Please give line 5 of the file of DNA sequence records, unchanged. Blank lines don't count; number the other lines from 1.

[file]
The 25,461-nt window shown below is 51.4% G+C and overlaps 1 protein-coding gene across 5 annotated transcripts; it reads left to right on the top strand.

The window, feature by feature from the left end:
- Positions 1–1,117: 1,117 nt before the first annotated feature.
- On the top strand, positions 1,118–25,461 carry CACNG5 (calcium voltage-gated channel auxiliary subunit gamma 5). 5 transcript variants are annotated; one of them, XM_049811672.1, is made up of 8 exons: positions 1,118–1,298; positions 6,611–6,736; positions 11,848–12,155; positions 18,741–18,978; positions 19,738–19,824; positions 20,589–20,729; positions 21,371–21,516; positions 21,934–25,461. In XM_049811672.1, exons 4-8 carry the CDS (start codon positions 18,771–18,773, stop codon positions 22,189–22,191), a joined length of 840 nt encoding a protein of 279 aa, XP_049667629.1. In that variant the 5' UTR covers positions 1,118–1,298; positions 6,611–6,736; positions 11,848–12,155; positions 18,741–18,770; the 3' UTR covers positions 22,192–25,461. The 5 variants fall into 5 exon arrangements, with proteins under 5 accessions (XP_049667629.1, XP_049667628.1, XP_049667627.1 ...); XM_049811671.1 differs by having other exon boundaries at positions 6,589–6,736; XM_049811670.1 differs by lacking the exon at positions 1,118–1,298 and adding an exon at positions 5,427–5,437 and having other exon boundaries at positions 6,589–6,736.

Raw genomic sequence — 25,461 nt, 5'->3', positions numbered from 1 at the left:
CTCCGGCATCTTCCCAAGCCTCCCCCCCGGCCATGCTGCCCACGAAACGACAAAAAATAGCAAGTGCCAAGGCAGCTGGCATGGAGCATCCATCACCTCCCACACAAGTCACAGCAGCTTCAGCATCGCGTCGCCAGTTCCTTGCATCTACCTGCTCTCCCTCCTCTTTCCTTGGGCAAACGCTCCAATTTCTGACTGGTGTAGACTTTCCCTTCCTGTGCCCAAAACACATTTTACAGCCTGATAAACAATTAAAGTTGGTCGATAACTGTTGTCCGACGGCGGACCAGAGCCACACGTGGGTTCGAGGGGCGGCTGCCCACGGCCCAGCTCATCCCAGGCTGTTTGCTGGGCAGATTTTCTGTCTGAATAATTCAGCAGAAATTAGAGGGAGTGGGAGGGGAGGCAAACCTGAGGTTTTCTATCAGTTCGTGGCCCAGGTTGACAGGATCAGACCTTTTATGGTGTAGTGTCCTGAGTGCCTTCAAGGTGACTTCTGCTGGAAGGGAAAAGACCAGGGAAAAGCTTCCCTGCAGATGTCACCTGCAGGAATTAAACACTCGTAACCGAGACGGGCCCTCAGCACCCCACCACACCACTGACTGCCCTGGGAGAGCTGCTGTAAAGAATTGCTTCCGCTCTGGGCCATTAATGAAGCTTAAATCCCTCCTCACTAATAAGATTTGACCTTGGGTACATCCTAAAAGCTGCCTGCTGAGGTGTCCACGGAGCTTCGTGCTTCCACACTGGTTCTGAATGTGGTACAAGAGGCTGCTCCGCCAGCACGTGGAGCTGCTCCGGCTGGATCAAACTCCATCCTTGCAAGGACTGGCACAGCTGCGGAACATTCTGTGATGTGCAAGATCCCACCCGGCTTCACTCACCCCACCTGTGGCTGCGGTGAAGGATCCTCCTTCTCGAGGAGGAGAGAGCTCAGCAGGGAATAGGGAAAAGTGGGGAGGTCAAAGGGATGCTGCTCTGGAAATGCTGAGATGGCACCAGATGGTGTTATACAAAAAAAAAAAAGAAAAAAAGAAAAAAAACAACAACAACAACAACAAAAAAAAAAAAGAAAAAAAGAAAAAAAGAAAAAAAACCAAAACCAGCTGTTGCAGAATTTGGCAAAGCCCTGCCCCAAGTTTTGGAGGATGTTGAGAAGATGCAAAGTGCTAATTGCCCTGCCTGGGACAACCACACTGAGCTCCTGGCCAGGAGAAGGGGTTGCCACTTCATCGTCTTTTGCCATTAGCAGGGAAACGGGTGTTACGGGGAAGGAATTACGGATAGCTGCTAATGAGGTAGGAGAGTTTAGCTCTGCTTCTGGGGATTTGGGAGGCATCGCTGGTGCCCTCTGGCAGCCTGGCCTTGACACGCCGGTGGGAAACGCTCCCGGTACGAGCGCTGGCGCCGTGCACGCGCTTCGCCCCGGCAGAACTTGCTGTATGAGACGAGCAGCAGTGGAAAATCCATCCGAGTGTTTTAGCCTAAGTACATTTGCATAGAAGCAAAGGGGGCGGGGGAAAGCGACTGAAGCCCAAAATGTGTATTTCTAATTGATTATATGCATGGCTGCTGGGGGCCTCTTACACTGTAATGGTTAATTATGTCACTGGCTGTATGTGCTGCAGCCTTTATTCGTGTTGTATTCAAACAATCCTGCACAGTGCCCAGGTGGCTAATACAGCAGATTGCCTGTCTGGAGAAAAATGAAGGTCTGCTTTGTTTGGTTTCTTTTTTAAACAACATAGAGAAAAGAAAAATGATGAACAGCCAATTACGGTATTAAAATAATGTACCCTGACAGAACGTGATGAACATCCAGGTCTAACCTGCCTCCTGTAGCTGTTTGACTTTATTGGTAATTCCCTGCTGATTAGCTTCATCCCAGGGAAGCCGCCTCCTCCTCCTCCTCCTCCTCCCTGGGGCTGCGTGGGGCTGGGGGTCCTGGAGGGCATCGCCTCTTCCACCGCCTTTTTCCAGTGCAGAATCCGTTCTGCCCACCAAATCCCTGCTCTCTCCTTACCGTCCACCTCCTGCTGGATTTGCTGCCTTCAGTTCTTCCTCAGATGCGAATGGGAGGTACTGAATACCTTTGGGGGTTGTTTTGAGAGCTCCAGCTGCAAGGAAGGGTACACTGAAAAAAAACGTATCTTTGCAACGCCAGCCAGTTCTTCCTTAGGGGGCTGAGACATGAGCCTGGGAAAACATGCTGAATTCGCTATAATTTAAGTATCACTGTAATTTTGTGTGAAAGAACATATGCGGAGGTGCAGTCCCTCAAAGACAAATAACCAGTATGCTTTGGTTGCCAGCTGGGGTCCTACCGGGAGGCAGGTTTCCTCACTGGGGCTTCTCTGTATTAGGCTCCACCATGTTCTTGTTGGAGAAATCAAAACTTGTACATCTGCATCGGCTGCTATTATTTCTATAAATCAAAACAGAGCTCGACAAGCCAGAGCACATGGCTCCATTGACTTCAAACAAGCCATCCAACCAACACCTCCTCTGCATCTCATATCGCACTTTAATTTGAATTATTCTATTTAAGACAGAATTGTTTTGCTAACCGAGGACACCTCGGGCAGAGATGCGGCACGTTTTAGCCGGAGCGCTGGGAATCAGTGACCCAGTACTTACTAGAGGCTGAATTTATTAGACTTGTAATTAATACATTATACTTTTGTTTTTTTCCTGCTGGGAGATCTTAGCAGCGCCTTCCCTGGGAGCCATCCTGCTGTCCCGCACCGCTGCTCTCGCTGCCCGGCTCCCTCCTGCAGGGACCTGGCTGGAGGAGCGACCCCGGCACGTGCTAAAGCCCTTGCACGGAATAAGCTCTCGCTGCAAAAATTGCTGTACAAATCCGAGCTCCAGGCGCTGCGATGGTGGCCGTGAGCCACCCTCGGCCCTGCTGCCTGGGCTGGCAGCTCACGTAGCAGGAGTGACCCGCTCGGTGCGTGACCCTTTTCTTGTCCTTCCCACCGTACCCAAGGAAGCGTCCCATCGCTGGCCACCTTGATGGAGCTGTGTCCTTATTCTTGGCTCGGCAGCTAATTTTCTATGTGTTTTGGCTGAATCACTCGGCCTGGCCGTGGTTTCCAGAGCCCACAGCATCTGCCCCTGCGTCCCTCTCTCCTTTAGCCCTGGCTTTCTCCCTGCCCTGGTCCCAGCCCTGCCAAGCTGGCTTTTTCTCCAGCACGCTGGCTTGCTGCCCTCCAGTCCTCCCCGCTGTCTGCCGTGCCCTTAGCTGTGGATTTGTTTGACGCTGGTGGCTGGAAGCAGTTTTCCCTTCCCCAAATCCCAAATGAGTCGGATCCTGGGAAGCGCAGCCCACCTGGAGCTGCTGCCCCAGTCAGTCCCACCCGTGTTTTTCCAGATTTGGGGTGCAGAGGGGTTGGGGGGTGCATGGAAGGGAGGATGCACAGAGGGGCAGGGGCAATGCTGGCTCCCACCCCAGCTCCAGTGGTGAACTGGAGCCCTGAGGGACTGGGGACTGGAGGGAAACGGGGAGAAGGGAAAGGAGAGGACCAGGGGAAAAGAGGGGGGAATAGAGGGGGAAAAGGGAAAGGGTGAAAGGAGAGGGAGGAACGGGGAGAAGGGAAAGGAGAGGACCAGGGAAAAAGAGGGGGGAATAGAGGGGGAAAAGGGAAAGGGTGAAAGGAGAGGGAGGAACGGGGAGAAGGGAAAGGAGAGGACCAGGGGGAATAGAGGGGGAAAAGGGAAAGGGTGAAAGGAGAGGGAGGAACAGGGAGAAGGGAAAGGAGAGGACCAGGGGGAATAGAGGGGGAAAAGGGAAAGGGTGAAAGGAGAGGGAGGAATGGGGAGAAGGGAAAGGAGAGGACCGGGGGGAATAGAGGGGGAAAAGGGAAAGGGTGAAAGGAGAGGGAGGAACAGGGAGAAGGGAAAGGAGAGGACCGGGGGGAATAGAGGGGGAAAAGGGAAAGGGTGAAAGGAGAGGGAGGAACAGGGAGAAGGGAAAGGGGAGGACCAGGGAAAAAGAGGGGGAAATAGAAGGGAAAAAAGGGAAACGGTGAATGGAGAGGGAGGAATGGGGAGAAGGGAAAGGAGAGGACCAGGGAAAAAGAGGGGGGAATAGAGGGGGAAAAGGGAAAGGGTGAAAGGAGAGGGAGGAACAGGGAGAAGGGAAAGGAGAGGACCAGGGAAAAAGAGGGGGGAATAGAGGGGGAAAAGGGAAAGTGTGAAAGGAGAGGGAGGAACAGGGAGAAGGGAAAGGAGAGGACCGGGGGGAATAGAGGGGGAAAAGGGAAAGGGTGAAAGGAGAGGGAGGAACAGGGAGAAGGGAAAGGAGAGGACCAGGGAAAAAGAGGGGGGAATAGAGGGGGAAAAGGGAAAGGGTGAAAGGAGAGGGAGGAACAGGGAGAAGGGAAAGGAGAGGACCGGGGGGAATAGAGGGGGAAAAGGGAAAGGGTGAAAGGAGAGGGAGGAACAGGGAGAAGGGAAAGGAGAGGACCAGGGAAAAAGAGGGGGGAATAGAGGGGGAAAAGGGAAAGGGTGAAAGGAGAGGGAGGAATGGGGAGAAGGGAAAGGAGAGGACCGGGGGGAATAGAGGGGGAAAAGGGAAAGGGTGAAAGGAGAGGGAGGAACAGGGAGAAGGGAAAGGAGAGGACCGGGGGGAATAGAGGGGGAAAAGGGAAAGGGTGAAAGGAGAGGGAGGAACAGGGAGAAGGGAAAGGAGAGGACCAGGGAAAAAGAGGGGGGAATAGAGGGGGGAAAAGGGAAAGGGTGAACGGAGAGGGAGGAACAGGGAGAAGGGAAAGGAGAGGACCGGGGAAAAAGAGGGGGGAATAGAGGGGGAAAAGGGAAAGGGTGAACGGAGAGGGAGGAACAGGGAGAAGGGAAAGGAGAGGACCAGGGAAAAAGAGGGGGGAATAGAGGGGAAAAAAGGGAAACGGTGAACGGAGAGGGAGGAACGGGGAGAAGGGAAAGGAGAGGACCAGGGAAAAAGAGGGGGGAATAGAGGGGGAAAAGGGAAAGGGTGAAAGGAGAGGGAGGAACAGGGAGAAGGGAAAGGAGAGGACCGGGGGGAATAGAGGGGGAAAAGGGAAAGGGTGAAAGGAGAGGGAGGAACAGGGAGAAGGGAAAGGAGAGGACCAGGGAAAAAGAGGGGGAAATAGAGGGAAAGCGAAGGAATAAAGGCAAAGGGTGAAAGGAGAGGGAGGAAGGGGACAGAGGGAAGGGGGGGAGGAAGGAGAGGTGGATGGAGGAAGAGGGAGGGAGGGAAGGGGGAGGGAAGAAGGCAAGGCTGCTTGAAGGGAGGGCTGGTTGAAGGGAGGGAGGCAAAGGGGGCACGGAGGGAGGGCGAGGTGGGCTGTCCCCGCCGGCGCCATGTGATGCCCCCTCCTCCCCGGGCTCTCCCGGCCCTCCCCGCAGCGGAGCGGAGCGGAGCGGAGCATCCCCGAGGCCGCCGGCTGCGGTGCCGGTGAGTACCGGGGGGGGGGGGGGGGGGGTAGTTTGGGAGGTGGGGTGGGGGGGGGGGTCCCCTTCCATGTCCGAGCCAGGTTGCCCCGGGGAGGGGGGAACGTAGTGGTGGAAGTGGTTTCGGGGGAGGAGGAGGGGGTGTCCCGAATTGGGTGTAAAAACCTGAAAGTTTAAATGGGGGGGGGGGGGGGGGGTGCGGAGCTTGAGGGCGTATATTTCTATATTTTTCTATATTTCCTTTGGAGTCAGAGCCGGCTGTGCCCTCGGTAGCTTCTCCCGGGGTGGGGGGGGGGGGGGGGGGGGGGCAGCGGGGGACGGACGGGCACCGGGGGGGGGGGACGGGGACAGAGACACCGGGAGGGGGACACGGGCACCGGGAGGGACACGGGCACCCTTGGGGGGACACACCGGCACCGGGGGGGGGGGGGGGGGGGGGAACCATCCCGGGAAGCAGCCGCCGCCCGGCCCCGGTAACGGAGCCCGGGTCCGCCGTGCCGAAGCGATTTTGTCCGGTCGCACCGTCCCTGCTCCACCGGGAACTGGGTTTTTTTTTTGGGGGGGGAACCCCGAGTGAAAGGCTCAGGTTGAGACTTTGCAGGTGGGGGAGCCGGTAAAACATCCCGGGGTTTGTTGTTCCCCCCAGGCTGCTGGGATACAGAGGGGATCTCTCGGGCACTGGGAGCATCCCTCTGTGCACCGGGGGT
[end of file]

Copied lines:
Raw genomic sequence — 25,461 nt, 5'->3', positions numbered from 1 at the left: